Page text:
Arsenal Legend Bergkamp On His Favourite Ever Goal...
One of the finest players to ever grace this planet, Arsenal and Holland great Dennis Bergkamp reveals his finest footballing moment, how he accomplished it and what it still means to him.
Holland v Argentina,
World Cup quarter final,
July 5, 1998,
The 90th minute
“That’s my top goal, I think. Also because of everything around it. It’s a goal that gets you to the semi-final of the World Cup, a massive stadium, lots of people watching and cheering... My reaction afterwards was very emotional.”
You covered your face as if to say: “I can’t believe I’ve just done that!”
“I didn’t know what else to do! It’s funny. Every boy has a dream: ‘I want to score in the world cup. Score the winning goal in the final, of course. But in this way... to score a goal like that, in the style of me, you know? The way I score goals, on that stage, in a game that really means something, because that’s important to me too. I love good football, nice football but it has to mean something. It has to bring me somewhere. And that’s what happened with this goal. At that moment I thought about when I was seven or eight years old, playing football in the house, you know? This is the moment! It’s a good feeling.”
You’re a long way off the ground when the ball comes. For a wide receiver to catch that with his hands would be difficult. You do it with your foot! What were you thinking? How much was planned? How much improvised?
“Again, it’s a question of creating that little space, eh? So you get to that ball first. You’ve had the eye contact... Frank knows exactly what he’s going to do. “
You asked for the pass?
“Yeah, yeah. There’s contact. You’re watching him. He’s looking at you. You know his body language. He’s going to give the ball. So then: full sprint away. I’ve got my five, six yards away from the defender. The ball is coming over my shoulder. I know where it’s going. But you know as well that you are running in a straight line, and that’s the line you want to take to go to the goal, the line where you have a chance of scoring. If you go a little bit wider it’s gone. The ball is coming here, and you have two options. One: let it bounce and control it on the floor. That will be easier, but by then you are at the corner flag. So you have to jump up to meet the ball and at the same time control the ball. Control it dead. And again, like the Leicester one, you have to take it inside because the defender is storming that way. He’s running with you and as soon as the ball changes direction, and you change direction as well, then he’s gone, which gives you an open chance. Well, it’s a little bit on the side but it gives you a chance to shoot.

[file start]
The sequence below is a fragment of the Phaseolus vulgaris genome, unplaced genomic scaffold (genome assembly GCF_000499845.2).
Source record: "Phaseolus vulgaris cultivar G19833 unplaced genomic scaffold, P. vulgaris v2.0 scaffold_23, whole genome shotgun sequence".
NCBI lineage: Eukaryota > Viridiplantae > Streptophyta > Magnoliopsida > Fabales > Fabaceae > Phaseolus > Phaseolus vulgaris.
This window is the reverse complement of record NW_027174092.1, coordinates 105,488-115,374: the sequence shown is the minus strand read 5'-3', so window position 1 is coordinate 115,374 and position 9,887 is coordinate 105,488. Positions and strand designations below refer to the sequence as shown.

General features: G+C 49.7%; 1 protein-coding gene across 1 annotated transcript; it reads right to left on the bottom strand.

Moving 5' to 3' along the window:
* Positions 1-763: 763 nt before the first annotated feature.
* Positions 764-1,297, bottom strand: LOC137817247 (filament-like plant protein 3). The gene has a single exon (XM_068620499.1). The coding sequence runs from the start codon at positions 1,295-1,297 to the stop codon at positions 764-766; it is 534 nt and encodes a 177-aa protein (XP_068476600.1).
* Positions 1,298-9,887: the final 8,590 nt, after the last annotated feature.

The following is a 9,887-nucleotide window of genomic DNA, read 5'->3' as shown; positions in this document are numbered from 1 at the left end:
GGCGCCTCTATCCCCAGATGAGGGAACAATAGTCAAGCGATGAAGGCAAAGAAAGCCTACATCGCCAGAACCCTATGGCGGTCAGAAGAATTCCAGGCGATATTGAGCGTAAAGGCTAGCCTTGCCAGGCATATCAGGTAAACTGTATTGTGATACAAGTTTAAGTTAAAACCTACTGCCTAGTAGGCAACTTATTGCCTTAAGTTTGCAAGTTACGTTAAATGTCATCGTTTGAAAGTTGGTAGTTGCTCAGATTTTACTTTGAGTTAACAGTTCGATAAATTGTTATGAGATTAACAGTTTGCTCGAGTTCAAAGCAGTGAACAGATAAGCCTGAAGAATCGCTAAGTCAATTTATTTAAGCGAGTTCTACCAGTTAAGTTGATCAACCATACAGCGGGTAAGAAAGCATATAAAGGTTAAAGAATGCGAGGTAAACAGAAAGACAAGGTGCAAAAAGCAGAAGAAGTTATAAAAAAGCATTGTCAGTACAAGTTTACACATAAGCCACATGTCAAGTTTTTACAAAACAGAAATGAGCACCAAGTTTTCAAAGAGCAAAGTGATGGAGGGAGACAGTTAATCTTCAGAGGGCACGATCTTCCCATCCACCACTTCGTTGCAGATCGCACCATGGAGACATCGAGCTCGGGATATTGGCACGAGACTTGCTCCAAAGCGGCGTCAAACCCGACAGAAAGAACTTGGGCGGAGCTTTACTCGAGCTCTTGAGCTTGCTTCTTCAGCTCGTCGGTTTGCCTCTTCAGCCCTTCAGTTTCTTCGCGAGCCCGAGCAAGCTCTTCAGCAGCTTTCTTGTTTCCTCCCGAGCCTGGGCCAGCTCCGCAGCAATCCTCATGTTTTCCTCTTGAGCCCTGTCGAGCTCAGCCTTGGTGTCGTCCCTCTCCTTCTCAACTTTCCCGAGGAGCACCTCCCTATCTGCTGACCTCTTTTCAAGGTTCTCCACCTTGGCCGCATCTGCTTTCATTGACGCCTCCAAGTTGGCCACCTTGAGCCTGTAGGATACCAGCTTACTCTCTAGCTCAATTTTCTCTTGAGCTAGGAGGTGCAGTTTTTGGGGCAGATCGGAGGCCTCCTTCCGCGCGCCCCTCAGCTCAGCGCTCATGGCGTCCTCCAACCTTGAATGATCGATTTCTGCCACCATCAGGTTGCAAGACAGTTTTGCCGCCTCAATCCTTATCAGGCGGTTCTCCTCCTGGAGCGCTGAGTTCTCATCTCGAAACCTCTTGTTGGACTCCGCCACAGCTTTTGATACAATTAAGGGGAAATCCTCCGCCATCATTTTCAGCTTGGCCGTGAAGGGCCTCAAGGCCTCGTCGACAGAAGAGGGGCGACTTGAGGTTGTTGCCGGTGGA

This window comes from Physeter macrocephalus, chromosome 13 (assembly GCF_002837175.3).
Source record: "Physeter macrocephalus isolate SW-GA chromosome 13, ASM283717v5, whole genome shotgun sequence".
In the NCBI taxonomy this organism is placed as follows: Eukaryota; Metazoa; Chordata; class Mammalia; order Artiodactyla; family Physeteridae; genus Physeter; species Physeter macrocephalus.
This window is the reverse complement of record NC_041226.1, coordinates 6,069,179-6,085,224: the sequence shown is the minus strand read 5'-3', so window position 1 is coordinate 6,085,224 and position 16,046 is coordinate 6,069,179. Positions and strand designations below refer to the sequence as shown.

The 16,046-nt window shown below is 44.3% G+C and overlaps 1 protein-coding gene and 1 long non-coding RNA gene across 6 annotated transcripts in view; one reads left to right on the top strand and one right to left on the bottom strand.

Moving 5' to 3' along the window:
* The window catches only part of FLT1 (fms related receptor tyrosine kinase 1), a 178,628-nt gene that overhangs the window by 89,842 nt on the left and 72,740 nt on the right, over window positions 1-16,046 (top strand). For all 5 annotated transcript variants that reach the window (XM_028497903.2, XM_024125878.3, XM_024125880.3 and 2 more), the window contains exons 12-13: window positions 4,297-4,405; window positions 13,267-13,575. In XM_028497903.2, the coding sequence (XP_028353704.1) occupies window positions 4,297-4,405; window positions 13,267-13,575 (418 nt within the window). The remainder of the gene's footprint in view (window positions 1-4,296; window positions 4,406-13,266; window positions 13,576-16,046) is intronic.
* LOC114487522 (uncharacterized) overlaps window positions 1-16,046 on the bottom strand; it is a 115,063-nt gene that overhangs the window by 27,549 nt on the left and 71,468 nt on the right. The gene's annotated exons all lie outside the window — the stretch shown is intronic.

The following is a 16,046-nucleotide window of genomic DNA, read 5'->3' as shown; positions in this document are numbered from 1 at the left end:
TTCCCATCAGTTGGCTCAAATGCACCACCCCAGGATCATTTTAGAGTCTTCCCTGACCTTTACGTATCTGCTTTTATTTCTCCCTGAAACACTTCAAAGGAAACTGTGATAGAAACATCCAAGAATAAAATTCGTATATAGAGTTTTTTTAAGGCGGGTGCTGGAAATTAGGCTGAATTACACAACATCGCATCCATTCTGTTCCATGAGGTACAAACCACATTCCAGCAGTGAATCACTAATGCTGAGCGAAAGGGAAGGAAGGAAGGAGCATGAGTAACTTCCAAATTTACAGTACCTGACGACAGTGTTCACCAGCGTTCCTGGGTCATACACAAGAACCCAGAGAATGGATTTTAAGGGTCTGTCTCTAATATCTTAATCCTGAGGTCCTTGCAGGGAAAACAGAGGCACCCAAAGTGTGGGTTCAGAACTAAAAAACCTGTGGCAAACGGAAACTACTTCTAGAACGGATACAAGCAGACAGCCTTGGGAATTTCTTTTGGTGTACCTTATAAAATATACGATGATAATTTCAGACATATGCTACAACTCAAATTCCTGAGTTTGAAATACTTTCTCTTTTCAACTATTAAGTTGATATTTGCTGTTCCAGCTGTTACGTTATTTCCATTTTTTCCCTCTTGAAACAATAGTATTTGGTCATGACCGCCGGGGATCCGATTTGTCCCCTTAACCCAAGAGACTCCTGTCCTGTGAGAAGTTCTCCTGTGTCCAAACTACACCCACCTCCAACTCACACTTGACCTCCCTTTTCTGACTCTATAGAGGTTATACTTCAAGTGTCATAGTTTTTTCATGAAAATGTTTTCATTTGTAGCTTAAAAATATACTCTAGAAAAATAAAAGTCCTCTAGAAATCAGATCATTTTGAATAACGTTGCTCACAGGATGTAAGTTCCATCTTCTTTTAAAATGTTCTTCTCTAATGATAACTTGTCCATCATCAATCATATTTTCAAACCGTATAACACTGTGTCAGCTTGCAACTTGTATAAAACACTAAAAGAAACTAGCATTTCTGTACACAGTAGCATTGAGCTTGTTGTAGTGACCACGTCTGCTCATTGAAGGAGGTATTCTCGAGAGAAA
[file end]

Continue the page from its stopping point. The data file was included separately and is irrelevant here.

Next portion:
It’s an astonishing piece of control. How did you manage it?
“We talked about balance on the ground. This was balance as well, but you have to be in the air. You’ve got to be as still as possible, as if you are standing still... but in the air, and controlling the ball. If you’ve got a lot of movement, and try to control with the inside of the foot, then the ball could go towards the defender. So you want to keep it on the top of your foot. That gives you the best chance, and the best chance of controlling it. I’m not worrying about the angle of my foot because that’s something you do all the time. I know I can control almost any ball that comes to me. But I want to be very stable. I didn’t realise how high in the air I was. But you know you want that ball in that position. Not there but here. So you have to jump up to meet the ball.”
How much looking back were you doing while the ball was on its way to you?
“You first look back when the ball comes, of course. But there wasn’t much wind, so I’m looking forward, to keep sprinting, to meet the ball. You know the line, and at the last moment you think: ‘OK now I have to jump’. And when I’m in the air it’s going to meet my foot. There’s a little bit of calculation at that moment. But it’s experience.
And after you had landed it?
“You just think: that’s step one. You want to get the whole moment, the whole sequence. It’s three touches. Everything can still go wrong at that moment, so you are concentrating on doing it step by step. But you don’t know the steps. You can only do the second step if the first step is right. If the ball shoots on a little bit further, then you have to adjust again.”
So you’ve killed the dropping ball, you touch it inside to get rid of Ayala [the defender] and make a better angle, and you don’t take the shot with your left foot but with the outside of right.
“Yes because I feel more confident with that at that time. It’s in the middle of my feet and I have the confidence, and it’s not the right angle to take it as well with the left, because that’s a different kick. So I choose to take it with my right - ideally, the outside of the right - and aim it for the far post, then let it turn in...
It even curves.
“That’s what I wanted. Take it away from the goalkeeper and let it come in.”
Did it cross your mind that he might save it?
“No. Because when you’re in that moment ... You know, sometimes you have these moments where you think: ‘This cannot go wrong! No way!’
God is flowing through it?
“Yeah. What can you compare it to? Different sports? Like running the hundred metres and you know this is going to be a good time? But you’re in that moment. That’s the feeling. After the first two touches... that moment! You give absolutely everything in that movement. It’s like your life has led up to this moment.”
This is an extract from David Winner's interview with Dennis Bergkamp in issue one of The Blizzard, a new quarterly journal of football writing available in print and digital formats on a pay-what-you-like basis from www.theblizzard.co.uk.Edited by Jonathan Wilson, it features articles by a host of top writers including Philippe Auclair, Sid Lowe and Simon Kuper.
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